Why Fresh, Craft, Small-Batch Gelato?

A delicious spoonful of toasted coconut!

Most frozen desserts, even premium ice creams and gelati* at grocers and scoop shops, are now made with the addition of fillers and artificial stabilizers other than traditional ingredients (sugar, eggs, fat and sometimes distilled spirits), to more easily create a creamy mouth feel, increase freezer life, and reduce hardness at household freezer temperatures.

Each time gelati (or any frozen dessert) are subjected to temperature changes, for instance softening to scoop and then freezing hard again for storage, tiny ice crystals are created that change the texture the next time they are softened. While the gelato is still “good”, the texture and mouth feel may be compromised, especially with flavors containing lower sugar and fat or more liquids such as is the case with wonderful fruit flavors.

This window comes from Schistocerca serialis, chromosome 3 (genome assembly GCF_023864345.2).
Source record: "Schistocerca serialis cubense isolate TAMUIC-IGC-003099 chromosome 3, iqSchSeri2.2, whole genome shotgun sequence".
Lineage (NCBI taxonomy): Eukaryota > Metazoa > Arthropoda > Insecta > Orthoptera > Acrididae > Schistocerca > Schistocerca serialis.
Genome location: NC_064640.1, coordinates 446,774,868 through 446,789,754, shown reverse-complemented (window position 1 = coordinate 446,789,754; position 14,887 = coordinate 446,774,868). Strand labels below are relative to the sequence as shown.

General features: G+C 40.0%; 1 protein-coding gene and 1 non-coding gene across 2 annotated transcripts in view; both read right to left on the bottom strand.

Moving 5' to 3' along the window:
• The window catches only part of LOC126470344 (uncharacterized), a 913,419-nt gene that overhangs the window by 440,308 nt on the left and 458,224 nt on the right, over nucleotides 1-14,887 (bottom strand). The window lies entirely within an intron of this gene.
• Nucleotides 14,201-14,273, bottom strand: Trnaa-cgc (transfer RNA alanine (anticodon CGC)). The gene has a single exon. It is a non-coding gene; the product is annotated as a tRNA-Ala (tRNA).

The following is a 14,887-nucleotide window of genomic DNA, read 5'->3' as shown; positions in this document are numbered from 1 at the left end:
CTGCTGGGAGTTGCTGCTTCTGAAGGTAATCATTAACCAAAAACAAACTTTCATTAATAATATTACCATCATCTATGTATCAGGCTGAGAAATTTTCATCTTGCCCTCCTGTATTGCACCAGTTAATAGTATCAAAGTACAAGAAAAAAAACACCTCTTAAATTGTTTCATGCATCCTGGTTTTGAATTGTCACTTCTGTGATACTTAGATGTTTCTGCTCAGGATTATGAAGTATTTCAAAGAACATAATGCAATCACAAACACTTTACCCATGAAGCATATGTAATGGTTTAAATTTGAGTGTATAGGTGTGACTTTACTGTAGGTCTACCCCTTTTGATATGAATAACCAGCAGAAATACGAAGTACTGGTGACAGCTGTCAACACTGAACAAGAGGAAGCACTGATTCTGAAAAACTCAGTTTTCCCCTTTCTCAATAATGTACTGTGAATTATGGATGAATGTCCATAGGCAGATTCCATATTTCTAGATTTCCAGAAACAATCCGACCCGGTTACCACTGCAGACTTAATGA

Andrea scooping up fresh Conscious Creamery gelato.

The use of these additives has changed the palates of many gelato eaters and has created an expectation of being able to purchase a packaged frozen product when grocery shopping, transport it home, refreeze it and eat it later (after thawing yet again) with a frozen pudding-like texture.

This is why seeking out freshly made craft gelato to enjoy by the scoop (or scoops!) ensures that you have a truly delicious gelato experience. Gelato made in small batches is held for short periods of time, removing the need for refreezing. Additionally, when you enjoy craft gelati by the scoop, you’re eating it at the ideal temperature (between 10-14℉, softer than American ice cream), which allows for the full robust flavors for which gelati is known to shine through.

Salted caramel in a homemade waffle cone.

A second-best way to enjoy craft small-batch gelati is to purchase hand-packed pints or half pints from us, pop them into an insulated cold bag or ice chest, transfer the gelati to the coldest part of your freezer right away and make a firm commitment to finish off the whole container once it’s nicely softened!

*Yep, gelati is the plural of gelato, although gelato is often used interchangeably with gelati in the U.S.


Olivia SeppinniComment